How to Detect a Phishing Email

Recently we have been studying computer security in class (chapter 5 of my textbook), and one of the topics we have covered is spam and phishing. ‘Good’ (if that is the right word) phishing emails can be difficult to detect even for security-savvy users, so it is no wonder many people fall victim to them, handing over personal details that can leave them vulnerable to financial fraud and identity theft.

One such example arrived in my inbox this morning. Google correctly directed it straight into my spam folder, but for the purpose of this post I took it out again!

Phishing email
A pretty convincing phishing email from ‘Barclays’

The email is a pretty good imitation of an email from Barclays bank, and includes several features that could easily fool a novice user (and some experienced users):

  • The sender’s address of ibankingservice@barclays.co.uk.
  • Barclays’ logo is included
  • The link URL apparently goes to bank.barclays.co.uk
  • The link starts with https, suggesting the connection is secure (this is a good time to review the difference between security and authentication.
  • There is an official-looking footer including addresses and some legal jargon
  • The spelling and grammar are correct, which is quite unusual for spam and phishing emails
  • The subject message is quite worrying – my account has apparently been blocked, which means I need to act quickly!

So, how do I know this is a phishing attempt? This email has a few classic signs:

  • The urgent, worrying subject is a classic attempt to get the reader to act before they think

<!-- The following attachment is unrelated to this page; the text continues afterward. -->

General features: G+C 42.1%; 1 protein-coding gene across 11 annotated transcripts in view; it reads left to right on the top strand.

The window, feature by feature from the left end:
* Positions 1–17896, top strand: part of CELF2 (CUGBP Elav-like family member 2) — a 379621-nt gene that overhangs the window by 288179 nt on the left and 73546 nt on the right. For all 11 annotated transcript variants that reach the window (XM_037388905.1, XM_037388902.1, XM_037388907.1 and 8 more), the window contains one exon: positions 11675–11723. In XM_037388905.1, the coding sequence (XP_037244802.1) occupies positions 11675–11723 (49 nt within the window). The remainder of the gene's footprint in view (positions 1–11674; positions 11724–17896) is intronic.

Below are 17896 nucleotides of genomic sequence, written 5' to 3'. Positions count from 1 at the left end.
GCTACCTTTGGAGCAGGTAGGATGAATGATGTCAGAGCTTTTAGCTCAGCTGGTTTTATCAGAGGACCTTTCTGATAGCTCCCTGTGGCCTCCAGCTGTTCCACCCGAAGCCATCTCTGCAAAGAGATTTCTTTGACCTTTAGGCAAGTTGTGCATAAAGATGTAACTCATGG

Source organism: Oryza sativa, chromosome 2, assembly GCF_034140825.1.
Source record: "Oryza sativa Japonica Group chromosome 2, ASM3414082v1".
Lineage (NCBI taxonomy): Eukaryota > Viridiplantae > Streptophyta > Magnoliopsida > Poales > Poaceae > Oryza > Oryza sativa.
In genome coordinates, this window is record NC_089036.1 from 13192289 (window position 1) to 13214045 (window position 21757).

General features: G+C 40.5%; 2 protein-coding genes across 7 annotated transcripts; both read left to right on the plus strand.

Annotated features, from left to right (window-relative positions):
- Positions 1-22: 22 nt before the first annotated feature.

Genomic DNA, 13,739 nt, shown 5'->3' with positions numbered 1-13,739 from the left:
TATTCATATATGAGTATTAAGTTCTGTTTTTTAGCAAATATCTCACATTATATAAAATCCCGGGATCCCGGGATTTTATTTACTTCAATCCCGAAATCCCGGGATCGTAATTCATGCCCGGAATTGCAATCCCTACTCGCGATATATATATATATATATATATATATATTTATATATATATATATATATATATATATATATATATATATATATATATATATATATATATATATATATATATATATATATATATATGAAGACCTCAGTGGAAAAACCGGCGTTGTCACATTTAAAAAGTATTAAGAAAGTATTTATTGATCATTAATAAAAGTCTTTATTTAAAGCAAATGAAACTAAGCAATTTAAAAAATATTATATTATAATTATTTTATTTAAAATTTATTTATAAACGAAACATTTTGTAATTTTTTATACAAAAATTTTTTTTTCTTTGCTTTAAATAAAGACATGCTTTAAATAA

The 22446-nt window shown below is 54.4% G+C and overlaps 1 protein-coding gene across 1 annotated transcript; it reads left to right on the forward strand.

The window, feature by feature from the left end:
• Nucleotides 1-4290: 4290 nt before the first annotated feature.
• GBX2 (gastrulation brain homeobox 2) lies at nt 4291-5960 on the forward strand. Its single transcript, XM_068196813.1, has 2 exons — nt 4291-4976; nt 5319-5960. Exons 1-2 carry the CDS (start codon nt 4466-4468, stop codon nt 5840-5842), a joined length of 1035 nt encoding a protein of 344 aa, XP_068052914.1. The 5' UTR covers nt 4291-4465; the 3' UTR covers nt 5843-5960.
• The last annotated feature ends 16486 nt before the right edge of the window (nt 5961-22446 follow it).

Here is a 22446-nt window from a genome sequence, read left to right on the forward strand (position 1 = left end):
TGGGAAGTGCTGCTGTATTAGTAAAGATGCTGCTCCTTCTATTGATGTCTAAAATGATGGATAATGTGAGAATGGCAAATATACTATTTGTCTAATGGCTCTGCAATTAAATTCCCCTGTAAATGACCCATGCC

• The generic greeting (‘Valued customer’) signifies the sender does not know my name. My bank should know my name, and emails can easily be personalised by them
  • Banks never send requests for personal data or passwords through the Internet. Ever.
  • The Barclays logo looks a little low quality – perhaps stretched a bit

So what about the sender and the link? Email sender addresses are easily faked, so the fact that this email appears to come from Barclays is totally irrelevant. As for the link, the link text is totally irrelevant: after all, I could have a link called click here for fluffy bunnies which takes you to the (real) Barclays bank. Before clicking on any link in an email you should always hover the mouse over the status bar to see where the link will take you. In this case, we see:

Browser status bar
The status bar contains the link’s true destination

Ah-ha! The real URL. Definitely not related to Barclays bank! Finally, the most important piece of evidence for me: I don’t use Barclays bank!
What happens if you visit a phishing site?

I must admit, after taking a few security precautions, I did click the link (Disclaimer: as a rule, don’t do this). Immediately Firefox’s phishing protection filter warned me that this site had been reported as malicious, but after ignoring that warning (don’t do that, either) I was redirected to a site in Hungary (.hu) which was an ‘excellent’ reproduction of the official Barclays website. In fact, looking at the source code of the site they appeared to simply pull most of their HTML and CSS straight from Barclays server, which is why the site was such an accurate reproduction (this also had the side effect of showing “Contacting barclays.co.uk” in the browser status bar as the page loaded – very tricky indeed!).If I had been foolish enough to put in my username and password to log in to the fake site, what would happen? Firstly, my username and password would be sent straight to these phishers. Then I would most likely be shown a fake “Incorrect password” error before probably being taken to the real Barclays bank page to try again. Most users would not notice the change of sites, and most of us enter our passwords incorrectly sometimes, so one failure would not alert us. If the fake site did not redirect to the real site, we might become suspicious when our details didn’t work, and start to investigate more thoroughly. The phishers do not want that!

Fortunately this phishing site has now been reported and taken down and OpenDNS, the service my ISP use, also blocks it.
OpenDNS blocks phishing email

Be the first to comment

Leave a Reply

Your email address will not be published.


*